Family, Friends & Fellow Officers Remember...

Lieutenant James Ronnie Woodard

Metro Nashville Police Department, Tennessee

End of Watch Wednesday, October 9, 1991

Leave a Reflection

Reflections for Lieutenant James Ronnie Woodard

Ronnie treated me like his daughter...he was always a part of my life for as long as I could remember. Ronnie was that good man that did good things everywhere he went, a man that is missed by SO many!!

Terri Harris

October 9, 2019

RIP, Lieutenant James R. Woodard will never ever be forgotten. Thanks for your service to your community.

First Sergeant Thomas Webb, Retired.
New York State Police

July 10, 2019

Ronnie & my Dad were friends before Ronnie joined the force. I know he did some ride-alongs with my Dad, & shortly after he graduated from the Academy, he was partnered with my Dad. I was about 7, and had a bad accident at home, & needed to go to the ER asap. My Mom called Dispatch, & Daddy & Ronnie were suddenly there. I can remember Ronnie talking to me as Daddy carried me to the car, saying "Santana, you are going to be fine, baby." That was his nickname for me. After the wreck, we went to see him, & my brother was too young to go in. Ronnie was on the ground floor of the old Donelson hospital, & even though his jaws were wired shut, got through to us to bring him in through the window. He wanted one of my Mom's chocolate pies. She asked how he was going to eat it, & he said just bring it, I will suck it through a straw. My parents loved Ronnie dearly, & so did I. He was so handsome, & I know he was the same kind of cop as my Dad, a little rough around the edges sometimes, but would do anything to help people who needed it. He always made me feel special, & loved. I was at work when I found out what had happened, my first job after college. My Mom called me at work, which was unusual, and when she told me what had happened, I had to sit down. I couldn't believe it. My Dad never really got over it. He & Ronnie were like peas in a pod, Daddy had Corvettes, too, & loved to ride bikes. When they were building Briley Pkwy, he & Ronnie used to see who could ride a wheelie the longest. I know you two are together now, just know that you touched my heart forever. Love, Santana

Suzzann Behaylo
Daughter of Ret. Sgt. John Behaylo

August 6, 2017

missing you still, loving you always.

friend
someone who loves him still

October 9, 2016

I remember Ronnie from 1978, when he had his motorcycle wreck in the line of duty. I was a nurse on duty at Donelson Hospital when he was brought into the ER. His heart stopped once there, but the doctors were able to bring him back. He eventually came to my floor-1 East. So many officers came to see him while he was there, I had to eventually run them out, as Ronnie would sit up in bed, two black eyes and severe injuries, pretending like he was alright. My father, Sgt. Jimmy Goodrich (now deceased) knew Ronnie well. I got to know this man and we became friends. He and my best friend, RN Cherie DePue, married later. He was a special man and officer and great friend to all. He is sorely missed. RIP, Lt. You have earned it. With much love.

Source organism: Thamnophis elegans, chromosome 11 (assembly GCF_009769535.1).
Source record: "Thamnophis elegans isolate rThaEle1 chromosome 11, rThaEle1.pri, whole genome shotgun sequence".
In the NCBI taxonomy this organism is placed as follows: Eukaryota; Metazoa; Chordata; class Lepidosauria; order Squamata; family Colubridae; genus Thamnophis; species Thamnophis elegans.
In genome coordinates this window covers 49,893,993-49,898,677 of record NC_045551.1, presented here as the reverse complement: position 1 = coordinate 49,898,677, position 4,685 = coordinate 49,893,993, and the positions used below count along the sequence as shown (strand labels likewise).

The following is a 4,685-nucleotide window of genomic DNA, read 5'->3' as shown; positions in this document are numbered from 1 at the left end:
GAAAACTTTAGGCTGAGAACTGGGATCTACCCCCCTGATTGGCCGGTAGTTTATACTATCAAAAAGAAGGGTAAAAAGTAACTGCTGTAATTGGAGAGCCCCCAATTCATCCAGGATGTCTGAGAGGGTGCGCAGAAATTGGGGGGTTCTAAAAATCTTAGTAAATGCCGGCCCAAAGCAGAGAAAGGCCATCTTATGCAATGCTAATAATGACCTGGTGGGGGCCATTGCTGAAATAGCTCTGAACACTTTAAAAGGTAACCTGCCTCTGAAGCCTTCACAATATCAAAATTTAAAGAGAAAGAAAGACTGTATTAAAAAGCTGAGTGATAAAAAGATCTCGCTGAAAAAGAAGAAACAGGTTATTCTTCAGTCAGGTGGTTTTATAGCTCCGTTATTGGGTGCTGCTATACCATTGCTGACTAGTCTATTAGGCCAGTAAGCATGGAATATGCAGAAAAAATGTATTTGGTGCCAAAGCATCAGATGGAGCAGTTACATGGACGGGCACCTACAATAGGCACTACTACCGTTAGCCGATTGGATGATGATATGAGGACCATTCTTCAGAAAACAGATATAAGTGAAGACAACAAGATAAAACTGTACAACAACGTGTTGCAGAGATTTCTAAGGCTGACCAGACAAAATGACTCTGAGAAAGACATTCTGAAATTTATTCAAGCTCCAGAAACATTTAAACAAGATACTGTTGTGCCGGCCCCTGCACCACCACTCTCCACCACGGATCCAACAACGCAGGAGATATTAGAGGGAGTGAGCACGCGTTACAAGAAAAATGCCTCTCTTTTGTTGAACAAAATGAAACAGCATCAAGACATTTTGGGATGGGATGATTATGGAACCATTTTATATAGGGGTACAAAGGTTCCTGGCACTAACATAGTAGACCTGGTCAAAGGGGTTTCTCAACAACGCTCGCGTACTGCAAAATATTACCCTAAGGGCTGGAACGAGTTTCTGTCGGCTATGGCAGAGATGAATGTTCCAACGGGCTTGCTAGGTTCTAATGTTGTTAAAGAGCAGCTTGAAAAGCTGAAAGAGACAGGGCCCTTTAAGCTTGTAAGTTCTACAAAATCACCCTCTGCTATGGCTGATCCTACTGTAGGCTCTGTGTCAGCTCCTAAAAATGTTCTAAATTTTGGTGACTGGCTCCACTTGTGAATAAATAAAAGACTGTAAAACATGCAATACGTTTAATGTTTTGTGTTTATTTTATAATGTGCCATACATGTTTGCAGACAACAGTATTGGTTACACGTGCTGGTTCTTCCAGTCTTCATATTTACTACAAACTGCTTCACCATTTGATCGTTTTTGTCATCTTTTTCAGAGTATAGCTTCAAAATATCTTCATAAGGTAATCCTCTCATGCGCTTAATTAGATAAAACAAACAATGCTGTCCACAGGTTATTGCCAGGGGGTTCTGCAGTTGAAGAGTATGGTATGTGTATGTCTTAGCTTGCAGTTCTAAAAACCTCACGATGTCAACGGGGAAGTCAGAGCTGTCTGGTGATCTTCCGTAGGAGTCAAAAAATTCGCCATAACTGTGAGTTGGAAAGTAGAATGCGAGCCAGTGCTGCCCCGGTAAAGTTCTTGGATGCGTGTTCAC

Suzie Goodrich Warner, EMT, CNA
EMS

January 26, 2016

While sitting in dispatch, my partner shared your story of courage and dedication. May you rest in peace.

Kristy//Communications Officer
Goodlettsville Police Department

August 17, 2015

MY NAME IS ROGER, I DID A INSERVICE WITH OFFICER WOODARD, ON TRAFFICE INVESTIGATION, MANY YEARS AGO.. WE DID NOT HAVE THAT SCHOOL AT MY DAPARTMENT.. OFFICER WOODARD SHOWED ME AROUND NASHVILLE, TOOK ME TO OPRYLAND, WHICH I LOVED,, I MET MANY OF THE METO OFFICERS, HE WAS A VERY GOOD MAN, HE WILL BE MISSED..

ROGER GREEN
DALLAS POLICE, MOTOR DIV.. RETIRED..

January 29, 2015

still missing you, still loving you

someone from the past

October 9, 2014

Rest In Peace Lt. Thank you for your service. You are not forgotten!

Ofc. D. Abbott
Metro Nashville Police Dept.

October 9, 2014

You selflessly sacrificed your life while defending the citizens of Nashville. We thank & honor you for walking the warrior's path. Your Memorial Page has been posted on numerous MNPD Social Media sites in remembrance of your heroism. You Are Not Forgotten.

Retired Sgt. Vernon Teague
Metro/Nashville P.D.

October 9, 2014

"Blessed are the peacemakers: for they shall be called the children of God."
Matthew 5:9

Marshal Chris Di Gerolamo
Federal Air Marshal Service

May 10, 2014

LT. I miss you and think of you often. You were one of the first to befriend me and take me under you wing. I have retired now and I'm living the good life.

POII Phil Shuler (retired)
Metro Nashville Police Dept. (TN)

October 9, 2013

IN HONORE CASORUM
Gone, but not forgotten.

Sgt. T. J. Jones
Greater Cleveland Transit Police Department, Ohio

October 9, 2012

Met Ronnie several years ago on a visit to Nashville, will never forget him on that motorcycle when I met him. Being a Police Officer from Chicago we hit it off right away. He will always be missed and in my prayers, Thanks Ronnie.

P.O. Jim Riley
Chicago Police Dept. O'Hare

September 28, 2012